Perspective is a funny thing and depending on whom you ask will largely account for the answer you receive. Some people will tell you that we are currently immersed in the greatest time to be alive in our history on this planet. Technology is constantly breaking down boundaries and borders; seemingly turning the impossible into the possible. We can go faster, we can go further, and we know more about the world around us than ever before. Sounds pretty great right? Well, that’s one perspective.
On the inverse, many people might tell you that we are amidst crisis and our living in turbulent times. Politically, the country has never been so divided in any of our recollections. Wars are being waged across the globe for reasons that most of us either disagree with or simply don’t understand. The cost of living is on the rise, and sadly, not always in proportion to what we earn. And while many diseases, ailments, and conditions are on the decline, much more seem to be in a state of influx. And of these growing health concerns, perhaps none is more prevalent than the alarming rate of mental health conditions being diagnosed. However, it might be a little more complicated than that.
As we mentioned, perspective is a funny thing, and this notion can be applied to the current state of mental health in this country. Some might argue that mental health concerns are on the rise as a result of the troubled times we live in. The government, the media, the pressures we face – all of these in some form or another have been suggested as a link to a decline in mental health. However, others might argue that it isn’t a growing number of people with mental health concerns; rather, it is that these conditions are finally being recognized.
While it cannot be argued that the exploration, study and ultimate acceptance of mental health issues by the general population has increased, the mere fact of that should be a point of concern. For simply because an ailment isn’t formally diagnosed doesn’t mean that it isn’t present. And to that note, the statistics surrounding mental health in this country are alarming.
61,500,000 is the number of American’s who experience a mental health disorder in the course of a year – that’s a ratio of 1 in 4 people. Roughly 10 percent of young Americans ages 12-17 reported having at least one major depressive episode in the last 12 months, with 64% receiving no treatment. And while it would be easy to sit here and regurgitate statistics surrounding mental health, its current state in this country can be summed up simply – with the diagnosis of these disorders and conditions on the rise, so needs to increase the level and access to treatment. Sadly, this isn’t happening as quickly as it should.
The category of what constitutes a mental health condition is broad and varied. Suicide, schizophrenia, eat disorders, anxiety disorders, attention deficit hyperactivity disorder, post-traumatic stress disorder, and much more are being diagnosed at a rate that health care professionals simply cannot keep up with. And while there are certainly dozens of mental health conditions that we know of, perhaps none are rising as quickly as depressive disorders; mainly, persistent depressive disorder or dysthymia.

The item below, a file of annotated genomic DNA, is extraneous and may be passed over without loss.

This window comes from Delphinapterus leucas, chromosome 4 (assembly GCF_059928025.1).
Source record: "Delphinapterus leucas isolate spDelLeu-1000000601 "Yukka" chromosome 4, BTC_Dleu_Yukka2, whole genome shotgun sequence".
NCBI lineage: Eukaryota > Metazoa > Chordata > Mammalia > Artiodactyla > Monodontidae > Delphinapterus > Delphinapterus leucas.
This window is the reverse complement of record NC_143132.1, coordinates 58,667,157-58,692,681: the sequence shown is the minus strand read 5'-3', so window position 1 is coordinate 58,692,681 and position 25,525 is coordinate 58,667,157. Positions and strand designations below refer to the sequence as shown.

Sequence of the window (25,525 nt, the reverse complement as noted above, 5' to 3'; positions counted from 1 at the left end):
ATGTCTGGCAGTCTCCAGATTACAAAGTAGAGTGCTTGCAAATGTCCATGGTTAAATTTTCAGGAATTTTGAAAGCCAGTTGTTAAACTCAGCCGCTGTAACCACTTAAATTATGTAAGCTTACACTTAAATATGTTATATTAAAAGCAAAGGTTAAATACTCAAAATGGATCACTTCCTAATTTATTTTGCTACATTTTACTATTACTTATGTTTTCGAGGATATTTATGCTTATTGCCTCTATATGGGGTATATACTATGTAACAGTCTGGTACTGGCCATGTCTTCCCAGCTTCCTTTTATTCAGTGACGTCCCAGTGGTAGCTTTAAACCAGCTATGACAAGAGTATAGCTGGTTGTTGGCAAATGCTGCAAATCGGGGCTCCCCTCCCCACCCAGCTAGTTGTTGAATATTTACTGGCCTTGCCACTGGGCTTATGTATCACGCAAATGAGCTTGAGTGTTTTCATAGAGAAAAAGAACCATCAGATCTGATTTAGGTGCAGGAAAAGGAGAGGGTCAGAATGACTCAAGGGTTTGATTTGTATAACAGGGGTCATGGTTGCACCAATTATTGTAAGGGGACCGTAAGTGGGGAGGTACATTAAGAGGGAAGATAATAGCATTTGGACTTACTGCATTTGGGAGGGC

According to Dr. Steve Bressert, Ph.D., “The essential feature of persistent depressive disorder (dysthymia) is a depressed mood that occurs for most of the day, for more days than not, for at least 2 years (at least 1 year for children and adolescents). This disorder represents a consolidation of DSM-IV-defined chronic major depressive disorder and dysthymic disorder. Major depression may precede persistent depressive disorder, and major depressive episodes may occur during the persistent depressive disorder. Individuals whose symptoms meet major depressive disorder criteria for 2 years should be given a diagnosis of persistent depressive disorder as well as major depressive disorder.”
In other words, PPD is a long term, chronic depressive state that can often leave the sufferer so accustomed to said depressive state that it becomes the new “norm” for them, ultimately forgetting what it is like to feel any other way. Thankfully, there is hope and there is treatment; but in order to receive it, a person must first be diagnosed. It is for that reason we are writing this today.
While many of the stigmas surround mental health have been broken down leading to a more general public acceptance, some still exist. Often, it is a lack of education and knowledge on these topics that can leave thousands of sufferers with no relief, simply because they don’t know anything is wrong.
So with public health in mind, and the well-being of millions across the country, allows us to present to you 10 of the most common symptoms associated with the persistent depressive disorder. Our hope is that this will not only help educate you and potentially lead to treatment, but for those who already knowingly have been diagnosed realize, they are not alone.
One of the most common symptoms of a depressive disorder is a lack of sleep or an inability to sleep. It should also be noted that while having a sleep disorder does not in itself cause depression, a lack of sleep can certainly add to it.
Sleep is a vital part of staying healthy, both physically and mentally. Sleep is a time of rejuvenation for the body and a time of consolidation for the mind. However, you need only ask a person with PPD to know that sometimes their minds are not their best friends. Racing thoughts, negativity, and a persistent feeling of inadequacy will often leave them tossing and turning into the early hours of the morning. Not only is the detrimental to both the body and mind, but it can also lead to an intensified experience of some of the other symptoms on this list.